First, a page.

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Endogenous Money, Inflation and Welfare

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  • Finn Kydland
  • Espen Henriksen

Abstract

This paper addresses the classic question: what are the welfare costs of inflation. We employ a model in which the ratios of currency to deposits and currency to reserves are endogenously determined. The model distinguishes quantitatively between three sources of welfare cost of inflation, and provides further estimates for potential welfare gains from improvements in transaction technologies. Estimates of the marginal cost of public funds associated with the inflation tax are compared both with that of labor taxation within the model and with those reported in the public finance and macro literature. We conclude that not only is inflation an inefficient source of government revenue, but also that, in the absence of lump-sum taxation, deflationary policies may be highly inefficient. (Copyright: Elsevier)
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Suggested Citation

  • Finn Kydland & Espen Henriksen, 2005. "Endogenous Money, Inflation and Welfare," 2005 Meeting Papers 919, Society for Economic Dynamics.
  • Handle: RePEc:red:sed005:919
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    References listed on IDEAS

    as
    1. Seater, John J., 1985. "On the construction of marginal federal personal and social security tax rates in the U.S," Journal of Monetary Economics, Elsevier, vol. 15(1), pages 121-135, January.
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    Cited by:

    1. Dia, Enzo & VanHoose, David, 2017. "Banking in macroeconomic theory and policy," Journal of Macroeconomics, Elsevier, vol. 54(PB), pages 149-160.
    2. repec:ipg:wpaper:2014-474 is not listed on IDEAS
    3. Wen, Yi, 2015. "Money, liquidity and welfare," European Economic Review, Elsevier, vol. 76(C), pages 1-24.
    4. Dressler, Scott J. & Kersting, Erasmus K., 2015. "Excess reserves and economic activity," Journal of Economic Dynamics and Control, Elsevier, vol. 52(C), pages 17-31.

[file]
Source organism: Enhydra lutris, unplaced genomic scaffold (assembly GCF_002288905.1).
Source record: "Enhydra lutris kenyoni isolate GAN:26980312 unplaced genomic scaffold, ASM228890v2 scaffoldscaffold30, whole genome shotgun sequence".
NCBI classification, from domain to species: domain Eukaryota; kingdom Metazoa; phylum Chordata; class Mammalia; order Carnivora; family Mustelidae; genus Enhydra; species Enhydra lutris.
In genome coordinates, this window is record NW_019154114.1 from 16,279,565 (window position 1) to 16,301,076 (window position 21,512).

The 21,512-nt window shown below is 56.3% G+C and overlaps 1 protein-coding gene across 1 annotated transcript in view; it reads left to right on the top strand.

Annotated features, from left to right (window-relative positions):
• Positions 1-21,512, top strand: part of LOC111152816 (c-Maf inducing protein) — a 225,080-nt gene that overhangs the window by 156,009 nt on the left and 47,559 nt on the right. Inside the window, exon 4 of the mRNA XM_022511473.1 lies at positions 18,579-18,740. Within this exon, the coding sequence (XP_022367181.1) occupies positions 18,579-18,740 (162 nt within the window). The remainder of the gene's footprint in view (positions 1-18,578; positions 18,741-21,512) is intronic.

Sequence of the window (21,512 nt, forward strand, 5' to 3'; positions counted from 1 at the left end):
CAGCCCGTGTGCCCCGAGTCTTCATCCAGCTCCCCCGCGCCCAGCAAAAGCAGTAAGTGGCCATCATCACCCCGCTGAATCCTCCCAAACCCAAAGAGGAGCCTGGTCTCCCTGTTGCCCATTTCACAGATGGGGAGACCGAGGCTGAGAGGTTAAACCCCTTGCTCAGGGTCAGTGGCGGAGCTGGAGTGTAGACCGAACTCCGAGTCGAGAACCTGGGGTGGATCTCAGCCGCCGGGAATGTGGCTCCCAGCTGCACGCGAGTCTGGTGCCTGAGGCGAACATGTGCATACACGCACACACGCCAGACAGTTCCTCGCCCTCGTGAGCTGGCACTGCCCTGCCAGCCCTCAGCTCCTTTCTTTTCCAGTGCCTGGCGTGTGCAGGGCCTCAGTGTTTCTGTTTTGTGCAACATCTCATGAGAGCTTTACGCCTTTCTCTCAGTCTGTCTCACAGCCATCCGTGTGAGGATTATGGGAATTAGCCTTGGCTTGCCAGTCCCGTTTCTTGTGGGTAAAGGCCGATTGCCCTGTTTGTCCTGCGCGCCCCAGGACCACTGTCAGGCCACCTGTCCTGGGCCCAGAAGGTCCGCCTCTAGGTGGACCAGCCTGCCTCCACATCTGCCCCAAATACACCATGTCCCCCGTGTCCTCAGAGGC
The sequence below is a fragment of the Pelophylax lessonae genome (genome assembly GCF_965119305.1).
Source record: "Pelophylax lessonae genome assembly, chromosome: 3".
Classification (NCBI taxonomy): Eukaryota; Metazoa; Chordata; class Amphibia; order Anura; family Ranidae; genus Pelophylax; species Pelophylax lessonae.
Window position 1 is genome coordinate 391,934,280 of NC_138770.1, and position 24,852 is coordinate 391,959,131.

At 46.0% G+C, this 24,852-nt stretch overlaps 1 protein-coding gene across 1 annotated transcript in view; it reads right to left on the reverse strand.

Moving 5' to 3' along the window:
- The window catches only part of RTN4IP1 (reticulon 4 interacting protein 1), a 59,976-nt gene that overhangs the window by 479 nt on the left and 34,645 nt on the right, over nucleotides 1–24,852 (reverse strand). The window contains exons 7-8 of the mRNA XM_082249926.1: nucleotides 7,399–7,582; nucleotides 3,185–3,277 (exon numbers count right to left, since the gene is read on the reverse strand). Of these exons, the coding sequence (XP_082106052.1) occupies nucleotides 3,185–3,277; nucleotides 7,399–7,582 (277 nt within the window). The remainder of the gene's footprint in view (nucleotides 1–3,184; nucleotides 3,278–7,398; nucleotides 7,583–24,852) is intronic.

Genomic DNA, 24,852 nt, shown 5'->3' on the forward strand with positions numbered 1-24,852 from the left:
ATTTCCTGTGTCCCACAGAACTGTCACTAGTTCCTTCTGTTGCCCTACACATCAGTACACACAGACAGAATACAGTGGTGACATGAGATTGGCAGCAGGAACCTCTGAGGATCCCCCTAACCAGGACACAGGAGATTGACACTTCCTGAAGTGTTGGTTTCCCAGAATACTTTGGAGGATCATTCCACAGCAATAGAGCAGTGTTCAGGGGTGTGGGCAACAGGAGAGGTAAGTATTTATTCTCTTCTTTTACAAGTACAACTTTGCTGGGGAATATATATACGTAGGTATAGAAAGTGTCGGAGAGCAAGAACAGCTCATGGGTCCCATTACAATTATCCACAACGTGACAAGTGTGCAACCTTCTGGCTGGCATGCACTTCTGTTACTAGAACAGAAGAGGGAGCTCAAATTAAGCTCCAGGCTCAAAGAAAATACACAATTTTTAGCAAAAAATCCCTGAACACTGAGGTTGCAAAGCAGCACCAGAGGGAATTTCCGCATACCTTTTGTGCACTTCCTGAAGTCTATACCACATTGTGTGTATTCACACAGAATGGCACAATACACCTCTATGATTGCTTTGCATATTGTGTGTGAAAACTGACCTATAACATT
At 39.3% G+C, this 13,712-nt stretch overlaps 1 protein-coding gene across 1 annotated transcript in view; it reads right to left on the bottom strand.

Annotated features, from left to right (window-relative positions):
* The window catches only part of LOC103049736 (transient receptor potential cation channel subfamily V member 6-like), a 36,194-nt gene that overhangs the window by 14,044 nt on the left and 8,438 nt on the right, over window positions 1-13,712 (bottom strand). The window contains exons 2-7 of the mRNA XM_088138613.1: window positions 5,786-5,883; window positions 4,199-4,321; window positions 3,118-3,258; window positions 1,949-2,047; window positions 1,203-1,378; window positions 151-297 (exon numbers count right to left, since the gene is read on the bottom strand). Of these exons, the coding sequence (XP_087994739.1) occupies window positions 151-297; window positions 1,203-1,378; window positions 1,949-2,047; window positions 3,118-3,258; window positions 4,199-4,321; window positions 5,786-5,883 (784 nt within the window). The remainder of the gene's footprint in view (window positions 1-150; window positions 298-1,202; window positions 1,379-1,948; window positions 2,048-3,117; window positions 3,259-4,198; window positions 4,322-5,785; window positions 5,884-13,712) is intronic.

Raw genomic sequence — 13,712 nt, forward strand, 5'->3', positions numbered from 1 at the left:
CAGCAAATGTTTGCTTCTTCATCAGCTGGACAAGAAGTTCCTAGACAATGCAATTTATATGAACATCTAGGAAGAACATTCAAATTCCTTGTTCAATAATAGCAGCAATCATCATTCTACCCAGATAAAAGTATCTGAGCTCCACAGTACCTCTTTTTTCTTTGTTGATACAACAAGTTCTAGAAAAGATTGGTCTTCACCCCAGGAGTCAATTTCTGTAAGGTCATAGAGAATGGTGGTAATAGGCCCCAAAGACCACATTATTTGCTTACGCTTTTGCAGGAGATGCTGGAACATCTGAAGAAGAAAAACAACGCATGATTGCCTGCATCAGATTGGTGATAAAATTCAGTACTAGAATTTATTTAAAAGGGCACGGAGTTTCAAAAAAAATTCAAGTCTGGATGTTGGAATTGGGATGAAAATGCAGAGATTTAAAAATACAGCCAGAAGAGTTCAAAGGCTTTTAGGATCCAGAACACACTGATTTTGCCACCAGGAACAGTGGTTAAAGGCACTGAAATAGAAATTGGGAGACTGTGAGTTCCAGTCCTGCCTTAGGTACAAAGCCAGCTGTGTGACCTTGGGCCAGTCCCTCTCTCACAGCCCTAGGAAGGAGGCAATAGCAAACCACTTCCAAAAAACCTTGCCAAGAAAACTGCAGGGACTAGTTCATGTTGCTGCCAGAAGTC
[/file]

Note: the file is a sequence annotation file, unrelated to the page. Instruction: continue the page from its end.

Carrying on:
5. Miller, Stephen M. & Martins, Luis Filipe & Gupta, Rangan, 2019. "A Time-Varying Approach Of The Us Welfare Cost Of Inflation," Macroeconomic Dynamics, Cambridge University Press, vol. 23(2), pages 775-797, March.
    6. Yi Wen, 2012. "Liquidity and welfare," Working Papers 2012-037, Federal Reserve Bank of St. Louis.
    7. Özbilgin, Murat H., 2012. "Currency substitution, inflation, and welfare," Journal of Development Economics, Elsevier, vol. 99(2), pages 358-369.
    8. Coleman, Simeon, 2012. "Where Does the Axe Fall? Inflation Dynamics and Poverty Rates: Regional and Sectoral Evidence for Ghana," World Development, Elsevier, vol. 40(12), pages 2454-2467.
    9. Dressler, Scott, 2016. "A long-run, short-run, and politico-economic analysis of the welfare costs of inflation," Journal of Macroeconomics, Elsevier, vol. 47(PB), pages 255-269.
    10. H. Murat Ozbilgin, 2010. "Welfare Gains from Disinflation in an Economy With Currency Substitution (Para Ikamesinin Oldugu Bir Ekonomide Enflasyonun Dusurulmesinden Kaynaklanan Refah Kazanimlari)," Working Papers 1009, Research and Monetary Policy Department, Central Bank of the Republic of Turkey.
    11. Mao, Sheng-Zhi & Huang, Chien-Yu & Chang, Juin-Jen, 2019. "Growth effects and welfare costs in an innovation-driven growth model of money and banking," Journal of Macroeconomics, Elsevier, vol. 62(C).
    12. Ben Lockwood & Erez Yerushalmi, 2019. "How should payment services be taxed?," Social Choice and Welfare, Springer;The Society for Social Choice and Welfare, vol. 53(1), pages 21-47, June.

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    More about this item

    JEL classification:

    • E31 - Macroeconomics and Monetary Economics - - Prices, Business Fluctuations, and Cycles - - - Price Level; Inflation; Deflation
    • E40 - Macroeconomics and Monetary Economics - - Money and Interest Rates - - - General
    • E63 - Macroeconomics and Monetary Economics - - Macroeconomic Policy, Macroeconomic Aspects of Public Finance, and General Outlook - - - Comparative or Joint Analysis of Fiscal and Monetary Policy; Stabilization; Treasury Policy
    • H20 - Public Economics - - Taxation, Subsidies, and Revenue - - - General

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